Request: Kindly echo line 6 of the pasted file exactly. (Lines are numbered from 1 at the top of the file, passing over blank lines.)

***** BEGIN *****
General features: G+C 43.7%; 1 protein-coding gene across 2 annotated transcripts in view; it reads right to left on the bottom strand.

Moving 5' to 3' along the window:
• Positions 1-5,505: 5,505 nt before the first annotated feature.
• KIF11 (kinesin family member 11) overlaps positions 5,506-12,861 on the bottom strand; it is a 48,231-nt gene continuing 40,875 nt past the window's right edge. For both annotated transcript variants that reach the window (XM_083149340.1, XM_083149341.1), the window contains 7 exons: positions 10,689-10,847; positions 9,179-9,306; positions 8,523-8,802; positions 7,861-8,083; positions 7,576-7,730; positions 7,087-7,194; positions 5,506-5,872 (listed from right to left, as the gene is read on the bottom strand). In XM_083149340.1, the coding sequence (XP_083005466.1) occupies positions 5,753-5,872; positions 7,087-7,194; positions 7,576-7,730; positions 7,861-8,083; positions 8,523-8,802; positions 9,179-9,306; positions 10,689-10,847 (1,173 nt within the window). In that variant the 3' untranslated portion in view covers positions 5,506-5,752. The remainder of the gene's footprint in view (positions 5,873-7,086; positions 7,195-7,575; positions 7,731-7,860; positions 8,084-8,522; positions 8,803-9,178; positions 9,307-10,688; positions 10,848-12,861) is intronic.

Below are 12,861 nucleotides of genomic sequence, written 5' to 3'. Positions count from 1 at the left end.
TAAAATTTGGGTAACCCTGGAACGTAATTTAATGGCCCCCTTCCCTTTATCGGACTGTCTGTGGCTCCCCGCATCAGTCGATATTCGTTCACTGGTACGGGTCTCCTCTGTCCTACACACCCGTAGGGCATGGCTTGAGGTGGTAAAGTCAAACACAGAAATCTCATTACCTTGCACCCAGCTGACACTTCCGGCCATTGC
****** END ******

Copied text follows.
TAAAATTTGGGTAACCCTGGAACGTAATTTAATGGCCCCCTTCCCTTTATCGGACTGTCTGTGGCTCCCCGCATCAGTCGATATTCGTTCACTGGTACGGGTCTCCTCTGTCCTACACACCCGTAGGGCATGGCTTGAGGTGGTAAAGTCAAACACAGAAATCTCATTACCTTGCACCCAGCTGACACTTCCGGCCATTGC